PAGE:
From £18,3407
Diesel Civic Tourer performs capably, but poorer interior refinement means luggage space is prioritised over passenger comfort

What is it?

The Honda Civic in estate form, refashioned from the B-pillar backwards to pack the maximum luggage and, it has to be said, to appear a little more handsome than the rather awkward-looking hatch.

The car has been engineered in Europe (Germany and the UK, largely), a first for Honda, and with it comes a range of technology upgrades that will also appear on the hatchback. These include a driver-assistance safety pack, featuring a city-brake system, forward collision warning, automatic headlamp high beam, lane departure warning, traffic sign recognition, blind spot warning and a monitor that warns of passing traffic when you’re reversing. It costs £780 – good value – and is available on all versions bar the entry-point S.

Honda has also improved the appearance of the Civic’s dash – an area of criticism on the hatchback – with the application of some matt-black finishes, aluminium surrounds for the airvents and double stitching for the gearlever gaiter and driver’s knee pad. Subtle stuff, but an improvement nonetheless.

The Tourer itself is impressive on a number of counts, not least thanks to its vast seats-down load bay, whose 1668 litres also includes a sizeable under-floor well occupying the space where you might have found a spare wheel. The floor itself is flat and low, in part because the Civic’s fuel tank is cleverly housed under the front seats.

This allows the cushions of the back-bench to hinge upwards and clip to the backrest, providing a particularly tall and useful load zone. Honda calls them magic seats, and it’s a surprise that no other maker has copied them. The under-floor well stores two regulation carry-on airline cases, and includes dedicated storage for the tonneau cover and the two-position cargo net, and a shopping back hook that locks into position. The carpets are easy-clean, too.

An intriguing Tourer feature is a set of switchable adaptive dampers for the rear axle, standard on the top two trims, a £550 option on the lower two.

What's it like?

Much like the Civic hatch, as you’d expect. The Tourer handles tidily, its steering is precise but short on feel and the 1.6-litre diesel engine is civilised and decently torquey, if not quite the smoothest oil-burner out there.

Noise suppression is impressive though, the cruising boom that spoils some estate cars soothingly absent, and the car feels stable at speed, Honda having closely matched front and rear lift. Its aerodynamicists need to fix the side-window water-eddies that distort your side mirror view, though. 

And the adaptive dampers? You can switch between comfort, normal and sports, a change that’s just about discernable if you concentrate. But this party trick is likely to be of marginal advantage to most Tourer buyers, for whom self-levelling would be a greater benefit.

It’s also a shame that the back seat’s cushion is too flat, with luggage space clearly prioritised ahead of rear seat passengers. Poor thigh support is the penalty, although headroom improves a little over the hatch.

Should I buy one?

If you need space above all else, and your rear seat passengers are either absent or small, this Civic is worth a thought. Its loadspace is among the class best, and is particularly versatile thanks to those 'magic' seats and the well-thought-out detailing throughout. The diesel’s emissions are low (99g/km for the S, 104g/km for the SR) and this engine is also developing a fine real-world reputation for economy.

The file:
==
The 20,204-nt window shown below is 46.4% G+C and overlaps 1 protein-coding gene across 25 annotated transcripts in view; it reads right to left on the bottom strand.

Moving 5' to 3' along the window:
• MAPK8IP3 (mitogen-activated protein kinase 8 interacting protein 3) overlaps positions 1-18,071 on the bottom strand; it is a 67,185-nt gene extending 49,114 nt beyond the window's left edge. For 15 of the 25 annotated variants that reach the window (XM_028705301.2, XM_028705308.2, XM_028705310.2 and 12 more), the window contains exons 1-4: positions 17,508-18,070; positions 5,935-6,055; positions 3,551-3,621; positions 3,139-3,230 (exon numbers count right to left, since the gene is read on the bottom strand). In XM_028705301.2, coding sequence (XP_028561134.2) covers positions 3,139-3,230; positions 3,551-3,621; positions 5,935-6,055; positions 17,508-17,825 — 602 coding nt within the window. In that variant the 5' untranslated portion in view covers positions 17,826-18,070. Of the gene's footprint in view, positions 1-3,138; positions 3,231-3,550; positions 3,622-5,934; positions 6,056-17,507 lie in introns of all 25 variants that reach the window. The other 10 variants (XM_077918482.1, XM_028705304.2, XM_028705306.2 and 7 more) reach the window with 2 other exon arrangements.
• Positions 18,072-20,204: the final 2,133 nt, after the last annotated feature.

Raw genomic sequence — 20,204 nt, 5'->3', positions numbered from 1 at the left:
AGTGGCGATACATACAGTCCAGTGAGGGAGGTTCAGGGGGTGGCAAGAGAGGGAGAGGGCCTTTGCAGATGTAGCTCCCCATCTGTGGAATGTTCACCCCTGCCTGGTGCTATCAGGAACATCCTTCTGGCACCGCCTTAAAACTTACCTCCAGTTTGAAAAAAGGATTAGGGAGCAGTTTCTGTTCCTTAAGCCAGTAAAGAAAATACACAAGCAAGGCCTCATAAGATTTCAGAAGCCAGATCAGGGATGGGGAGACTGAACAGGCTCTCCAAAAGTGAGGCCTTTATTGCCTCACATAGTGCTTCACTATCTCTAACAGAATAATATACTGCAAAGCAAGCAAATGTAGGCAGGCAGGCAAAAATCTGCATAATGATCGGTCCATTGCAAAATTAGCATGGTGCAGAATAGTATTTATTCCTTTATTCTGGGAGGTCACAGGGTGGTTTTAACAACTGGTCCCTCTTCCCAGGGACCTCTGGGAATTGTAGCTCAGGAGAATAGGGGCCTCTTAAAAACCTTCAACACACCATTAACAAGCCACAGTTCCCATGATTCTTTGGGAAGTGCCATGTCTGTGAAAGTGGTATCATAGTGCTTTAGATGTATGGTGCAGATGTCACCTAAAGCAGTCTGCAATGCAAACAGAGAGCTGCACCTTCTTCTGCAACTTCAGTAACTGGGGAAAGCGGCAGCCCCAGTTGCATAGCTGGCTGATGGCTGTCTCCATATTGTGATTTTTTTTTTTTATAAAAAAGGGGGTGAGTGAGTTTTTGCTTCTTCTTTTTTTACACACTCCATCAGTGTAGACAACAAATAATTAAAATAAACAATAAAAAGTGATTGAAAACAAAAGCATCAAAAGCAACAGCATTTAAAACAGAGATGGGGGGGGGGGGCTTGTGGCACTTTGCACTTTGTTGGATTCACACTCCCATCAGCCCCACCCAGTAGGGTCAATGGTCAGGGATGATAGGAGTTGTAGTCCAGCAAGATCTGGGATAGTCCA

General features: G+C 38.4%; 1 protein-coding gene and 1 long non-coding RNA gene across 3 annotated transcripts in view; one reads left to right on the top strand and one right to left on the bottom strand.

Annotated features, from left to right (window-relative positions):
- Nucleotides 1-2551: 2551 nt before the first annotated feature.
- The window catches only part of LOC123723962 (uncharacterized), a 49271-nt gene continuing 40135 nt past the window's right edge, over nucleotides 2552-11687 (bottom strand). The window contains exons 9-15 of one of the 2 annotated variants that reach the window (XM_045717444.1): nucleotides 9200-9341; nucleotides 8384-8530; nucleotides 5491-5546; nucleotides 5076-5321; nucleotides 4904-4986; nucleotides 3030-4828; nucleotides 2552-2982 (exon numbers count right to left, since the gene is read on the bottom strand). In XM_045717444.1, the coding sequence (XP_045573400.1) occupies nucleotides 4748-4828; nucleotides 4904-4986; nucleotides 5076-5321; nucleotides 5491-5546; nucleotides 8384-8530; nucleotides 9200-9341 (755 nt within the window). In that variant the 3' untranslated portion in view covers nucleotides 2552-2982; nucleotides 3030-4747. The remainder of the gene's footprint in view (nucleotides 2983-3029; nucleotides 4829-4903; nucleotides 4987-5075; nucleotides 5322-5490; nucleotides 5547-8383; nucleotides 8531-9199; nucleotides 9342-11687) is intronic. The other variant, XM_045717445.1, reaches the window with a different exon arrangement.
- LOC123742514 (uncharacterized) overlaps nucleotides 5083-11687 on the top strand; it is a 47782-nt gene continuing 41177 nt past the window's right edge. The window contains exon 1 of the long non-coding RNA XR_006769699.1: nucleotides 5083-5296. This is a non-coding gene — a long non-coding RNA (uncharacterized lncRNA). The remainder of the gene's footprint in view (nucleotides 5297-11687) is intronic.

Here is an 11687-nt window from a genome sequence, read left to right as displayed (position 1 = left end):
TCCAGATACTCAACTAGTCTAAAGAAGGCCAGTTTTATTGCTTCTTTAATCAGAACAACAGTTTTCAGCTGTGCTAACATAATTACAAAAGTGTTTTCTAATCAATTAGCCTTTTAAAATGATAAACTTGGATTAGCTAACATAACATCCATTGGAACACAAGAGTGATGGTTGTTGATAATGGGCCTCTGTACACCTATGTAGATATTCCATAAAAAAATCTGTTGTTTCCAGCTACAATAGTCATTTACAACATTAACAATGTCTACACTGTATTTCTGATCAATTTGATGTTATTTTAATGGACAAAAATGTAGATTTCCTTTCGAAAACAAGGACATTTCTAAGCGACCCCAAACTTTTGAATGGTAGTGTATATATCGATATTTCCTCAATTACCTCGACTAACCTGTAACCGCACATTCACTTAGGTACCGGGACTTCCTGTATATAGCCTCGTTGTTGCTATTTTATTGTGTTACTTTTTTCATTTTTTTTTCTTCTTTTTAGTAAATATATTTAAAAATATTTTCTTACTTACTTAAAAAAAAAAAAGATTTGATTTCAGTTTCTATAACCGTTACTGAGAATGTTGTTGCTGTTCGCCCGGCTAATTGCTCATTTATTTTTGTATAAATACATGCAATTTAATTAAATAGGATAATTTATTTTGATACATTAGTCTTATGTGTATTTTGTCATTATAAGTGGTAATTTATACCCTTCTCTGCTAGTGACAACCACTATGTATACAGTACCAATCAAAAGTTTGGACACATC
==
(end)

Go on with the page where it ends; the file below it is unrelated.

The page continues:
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Honda has also developed competitive PCP finance prices for the car, and a five-year aftercare package for a keen £500. The Civic’s cabin still looks a little disjointed and rear seat comfort is definitely a minus, but this wagon is certainly a contender.

Honda Civic Tourer 1.6 i-DTEC SR

Price £25,560; 0-62mph 10.1sec; Top speed 121mph; Economy 72.4mpg (combined); CO2 103g/km; Kerb weight 1337-1430kg; Engine 4 cyls, 1597cc, turbodiesel; Power 118bhp at 4000rpm; Torque 221lb ft at 2000rpm; Gearbox 6-speed manual

Join the debate

Add a comment…
vrskeith 3 February 2014

Not impressed

Totally over priced in this competitive market.
LP in Brighton 31 January 2014

High revving diesel?

Is the diesel really red-lined at 6,600 rpm, or do the pictures show a petrol-powered example?
scotty5 31 January 2014

Only Honda die-hards will purchase.

Interesting to see no comment on price - the car featured £25500 and that's not even top model. Others may see the car as modern, I couldn't disagree more. From someone who purchased Honda's in the mid 90's (I bought a new Civic Aerodeck), most of those buttons and italics look very familiar. And the layout is a mess. You have one full binnacle for a small temp gauge? Another full binnacle for a small fuel gauge? And a digital dashboard - what's that all about? And then there's the option list, or lack of it - if I want cruise in base models, I'd specify cruise as an option, not so with Honda - you're forced to go up to mid range spec. It's like saying if you want cruise, it's a £1600 option. The sat nav looks like it's been purchased from Halfords, it's hardly integrated - a real throwback to the 80's never mind the 90's. Honda are another manufacturer who've seen sales suffer. Hondas used to be a common sight on the road, the Civic used to be a top 10 best seller. There's no doubt the engines will be good (has Honda ever made a bad engine?) and much thought has been put to the design of the car, but ultimately it's a mess. It may well look better than it's hatchback counterpart but that's hardly saying anything, so too is every other car.